Lilly, Michelle M.
M.A. (Master of Arts)
Department of Psychology
One in four women are sexually assaulted at some time during their life, which often results in negative effects including lower levels of sexual satisfaction and higher rates of sexual dysfunction. While sexual violence has been consistently linked to lower levels of sexual satisfaction and higher rates of sexual dysfunction, not all women who experience sexual violence go on to experience these negative effects. This suggests that there may be another factor involved in the development of post-assault sexual problems. Research indicates that one factor may be motivation for sexual intercourse as different motivations have shown predictive value for sexual outcomes, including sexual satisfaction. Despite these connections, there is a gap in the literature examining the relationship between sexual violence, sexual motivations, sexual satisfaction, and sexual dysfunction. The proposed study addressed this gap by surveying 127 college-aged women to investigate (a) the impact of sexual violence on sexual satisfaction and sexual dysfunction, (b) the relationship between sexual satisfaction and sexual dysfunction, (c) the relationship between sexual satisfaction/dysfunction and sexual motivations, and (d) the moderating role of sexual motivation on the relationship between sexual violence and sexual satisfaction/dysfunction. While these hypotheses were not supported, there was a significant relationship between sexual satisfaction and sexual dysfunction. Additionally, the covariate of relationship motivation predicted sexual satisfaction and sexual dysfunction. Future research is necessary to further examine the relationships among sexual violence, sexual motivation, sexual satisfaction, sexual dysfunction, and relationship satisfaction as results of the current study fail to support existing literature.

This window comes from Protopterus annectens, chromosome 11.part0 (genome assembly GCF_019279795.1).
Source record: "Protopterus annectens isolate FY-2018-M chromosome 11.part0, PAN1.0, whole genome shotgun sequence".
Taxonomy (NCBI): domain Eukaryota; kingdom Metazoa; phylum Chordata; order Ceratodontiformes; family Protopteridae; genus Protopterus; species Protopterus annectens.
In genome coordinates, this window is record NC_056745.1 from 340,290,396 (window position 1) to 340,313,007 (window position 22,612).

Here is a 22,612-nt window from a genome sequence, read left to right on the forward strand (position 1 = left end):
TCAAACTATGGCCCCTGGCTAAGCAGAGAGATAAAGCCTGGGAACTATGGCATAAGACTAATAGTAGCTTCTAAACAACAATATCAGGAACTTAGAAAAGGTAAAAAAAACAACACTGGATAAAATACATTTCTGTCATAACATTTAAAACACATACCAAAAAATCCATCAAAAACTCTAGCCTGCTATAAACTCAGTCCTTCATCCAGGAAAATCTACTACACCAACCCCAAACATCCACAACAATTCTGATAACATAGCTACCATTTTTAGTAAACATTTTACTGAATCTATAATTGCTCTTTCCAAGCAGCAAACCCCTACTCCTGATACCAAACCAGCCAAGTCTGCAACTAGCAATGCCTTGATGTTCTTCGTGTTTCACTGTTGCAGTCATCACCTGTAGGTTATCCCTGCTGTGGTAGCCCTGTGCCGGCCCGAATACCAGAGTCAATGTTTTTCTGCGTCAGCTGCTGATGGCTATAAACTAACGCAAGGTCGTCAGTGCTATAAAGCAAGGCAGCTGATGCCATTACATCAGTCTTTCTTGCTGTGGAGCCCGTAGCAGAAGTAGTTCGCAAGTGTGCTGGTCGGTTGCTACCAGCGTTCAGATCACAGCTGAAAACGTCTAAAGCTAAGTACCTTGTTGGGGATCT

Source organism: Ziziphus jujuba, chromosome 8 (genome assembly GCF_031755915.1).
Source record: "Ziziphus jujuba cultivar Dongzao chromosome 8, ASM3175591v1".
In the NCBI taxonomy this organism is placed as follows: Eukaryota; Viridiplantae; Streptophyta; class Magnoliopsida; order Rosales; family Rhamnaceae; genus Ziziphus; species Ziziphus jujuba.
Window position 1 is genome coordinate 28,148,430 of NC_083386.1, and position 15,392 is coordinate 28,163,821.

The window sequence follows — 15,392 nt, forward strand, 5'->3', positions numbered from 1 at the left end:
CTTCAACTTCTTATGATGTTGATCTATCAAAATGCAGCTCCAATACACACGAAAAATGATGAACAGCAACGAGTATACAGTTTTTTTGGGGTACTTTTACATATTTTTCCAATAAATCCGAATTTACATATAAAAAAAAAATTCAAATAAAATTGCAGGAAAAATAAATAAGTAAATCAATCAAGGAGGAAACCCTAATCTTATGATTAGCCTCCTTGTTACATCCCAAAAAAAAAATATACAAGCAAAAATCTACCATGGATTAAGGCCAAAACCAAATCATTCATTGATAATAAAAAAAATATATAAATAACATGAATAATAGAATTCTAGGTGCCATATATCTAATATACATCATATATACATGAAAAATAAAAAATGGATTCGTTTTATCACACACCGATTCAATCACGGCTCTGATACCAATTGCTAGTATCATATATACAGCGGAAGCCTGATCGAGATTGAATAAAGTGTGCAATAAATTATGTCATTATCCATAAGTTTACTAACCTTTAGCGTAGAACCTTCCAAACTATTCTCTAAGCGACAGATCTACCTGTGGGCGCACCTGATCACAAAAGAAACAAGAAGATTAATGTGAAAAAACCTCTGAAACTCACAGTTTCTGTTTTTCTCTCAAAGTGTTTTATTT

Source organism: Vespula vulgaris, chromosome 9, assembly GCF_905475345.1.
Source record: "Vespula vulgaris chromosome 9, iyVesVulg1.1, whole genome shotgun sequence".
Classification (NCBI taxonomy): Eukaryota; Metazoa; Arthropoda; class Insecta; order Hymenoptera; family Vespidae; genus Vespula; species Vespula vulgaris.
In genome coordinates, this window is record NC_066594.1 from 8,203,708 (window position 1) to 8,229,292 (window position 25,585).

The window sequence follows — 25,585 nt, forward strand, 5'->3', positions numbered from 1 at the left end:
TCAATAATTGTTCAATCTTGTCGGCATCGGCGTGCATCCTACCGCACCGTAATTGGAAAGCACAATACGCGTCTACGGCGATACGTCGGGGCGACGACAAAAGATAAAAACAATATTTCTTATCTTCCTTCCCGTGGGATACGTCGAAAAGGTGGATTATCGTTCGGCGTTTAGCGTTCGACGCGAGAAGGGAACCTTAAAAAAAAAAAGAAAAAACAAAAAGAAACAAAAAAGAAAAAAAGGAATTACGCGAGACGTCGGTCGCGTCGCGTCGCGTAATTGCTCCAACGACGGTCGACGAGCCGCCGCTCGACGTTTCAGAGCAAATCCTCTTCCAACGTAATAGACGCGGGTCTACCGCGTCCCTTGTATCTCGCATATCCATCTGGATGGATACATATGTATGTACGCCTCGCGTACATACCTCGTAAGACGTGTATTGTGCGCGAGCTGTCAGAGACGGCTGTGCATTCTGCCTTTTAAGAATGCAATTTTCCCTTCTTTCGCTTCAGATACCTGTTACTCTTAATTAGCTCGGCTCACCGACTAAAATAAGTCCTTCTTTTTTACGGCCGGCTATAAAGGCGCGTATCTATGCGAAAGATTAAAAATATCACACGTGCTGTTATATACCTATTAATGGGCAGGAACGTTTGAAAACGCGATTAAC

Leonard, Kyla A., "Sexual Satisfaction and Dysfunction in Female Survivors of Sexual Violence: The Moderating Effect of Sexual Motivations" (2022). Graduate Research Theses & Dissertations. 7293.
Northern Illinois University
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